Written by Dr. Sherif Fayed, Pulmonary Specialist

Influenza, commonly known as flu, is a highly contagious disease caused by the influenza virus.
Everyone is encouraged to get the flu vaccine, but it is strongly recommended that the following groups are immunised because they are at higher risk of serious complications from flu:

  • Pregnant women
  • Children
  • The elderly
  • Aboriginal people aged over 15 years
  • People with certain health conditions such as heart or kidney disease or a weakened immune system.

Flu can make existing medical conditions worse, and can cause high fever and pneumonia. It is easily spread by coughing, sneezing, or touching contaminated surfaces and then touching your mouth or nose. Good hand hygiene is important to prevent the spread of flu and other infections.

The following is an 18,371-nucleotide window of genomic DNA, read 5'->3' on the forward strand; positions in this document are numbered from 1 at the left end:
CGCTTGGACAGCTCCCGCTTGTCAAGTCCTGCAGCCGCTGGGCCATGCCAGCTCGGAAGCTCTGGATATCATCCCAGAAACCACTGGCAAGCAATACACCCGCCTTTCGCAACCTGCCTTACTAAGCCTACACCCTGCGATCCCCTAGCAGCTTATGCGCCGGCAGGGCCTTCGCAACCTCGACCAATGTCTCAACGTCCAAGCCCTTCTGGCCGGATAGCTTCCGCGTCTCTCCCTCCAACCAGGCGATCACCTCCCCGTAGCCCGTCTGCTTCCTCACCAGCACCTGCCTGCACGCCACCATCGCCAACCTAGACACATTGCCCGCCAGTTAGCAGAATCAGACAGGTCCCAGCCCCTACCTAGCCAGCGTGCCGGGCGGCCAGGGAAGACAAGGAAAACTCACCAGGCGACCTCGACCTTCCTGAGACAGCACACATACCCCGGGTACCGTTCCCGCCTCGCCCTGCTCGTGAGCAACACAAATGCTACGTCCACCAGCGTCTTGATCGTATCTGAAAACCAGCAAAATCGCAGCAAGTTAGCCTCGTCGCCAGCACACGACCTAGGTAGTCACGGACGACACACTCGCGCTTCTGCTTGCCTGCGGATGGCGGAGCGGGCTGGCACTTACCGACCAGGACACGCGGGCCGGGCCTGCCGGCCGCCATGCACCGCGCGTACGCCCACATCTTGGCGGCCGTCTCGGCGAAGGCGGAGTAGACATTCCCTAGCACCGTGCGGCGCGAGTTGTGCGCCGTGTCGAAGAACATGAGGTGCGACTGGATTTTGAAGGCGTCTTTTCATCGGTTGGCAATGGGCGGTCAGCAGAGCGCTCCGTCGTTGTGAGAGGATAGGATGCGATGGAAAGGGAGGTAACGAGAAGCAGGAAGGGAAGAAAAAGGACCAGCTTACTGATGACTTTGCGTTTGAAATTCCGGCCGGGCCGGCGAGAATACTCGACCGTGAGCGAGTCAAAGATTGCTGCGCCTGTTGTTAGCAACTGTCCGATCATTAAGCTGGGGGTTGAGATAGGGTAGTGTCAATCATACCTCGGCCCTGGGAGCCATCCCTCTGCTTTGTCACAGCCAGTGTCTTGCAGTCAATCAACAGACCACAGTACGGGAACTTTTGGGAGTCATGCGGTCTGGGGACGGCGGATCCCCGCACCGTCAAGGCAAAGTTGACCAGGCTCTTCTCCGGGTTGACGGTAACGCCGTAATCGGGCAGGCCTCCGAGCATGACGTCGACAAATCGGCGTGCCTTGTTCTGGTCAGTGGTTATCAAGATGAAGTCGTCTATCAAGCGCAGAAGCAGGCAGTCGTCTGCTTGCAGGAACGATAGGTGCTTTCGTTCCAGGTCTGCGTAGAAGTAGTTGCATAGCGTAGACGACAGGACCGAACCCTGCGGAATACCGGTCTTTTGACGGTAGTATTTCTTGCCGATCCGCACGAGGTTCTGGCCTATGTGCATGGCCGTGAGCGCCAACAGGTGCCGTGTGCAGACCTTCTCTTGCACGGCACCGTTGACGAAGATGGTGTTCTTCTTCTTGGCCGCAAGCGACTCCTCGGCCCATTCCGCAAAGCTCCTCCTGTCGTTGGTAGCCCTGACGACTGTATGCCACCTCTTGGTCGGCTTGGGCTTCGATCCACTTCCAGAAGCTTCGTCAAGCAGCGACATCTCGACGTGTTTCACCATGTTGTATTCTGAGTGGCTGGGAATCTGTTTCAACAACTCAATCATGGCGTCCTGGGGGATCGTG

Pneumonia, the inflammation of the lungs, accounts for a sizeable number of fatalities among the aged and the young.
Among the elderly in particular, the disease often goes neglected. It is often very late in the day that realisation comes, and elderly persons with compromised immunity quickly go into respiratory failure or acute respiratory distress syndrome.
Unlike children, who are (in some countries) mandatorily required to be vaccinated before the age of five, the elderly are (above 60 years) seldom inoculated.
There are many arguments in favour of and against the pneumonia vaccine. However, many doctors accept that getting oneself vaccinated is better than taking no medication at all.

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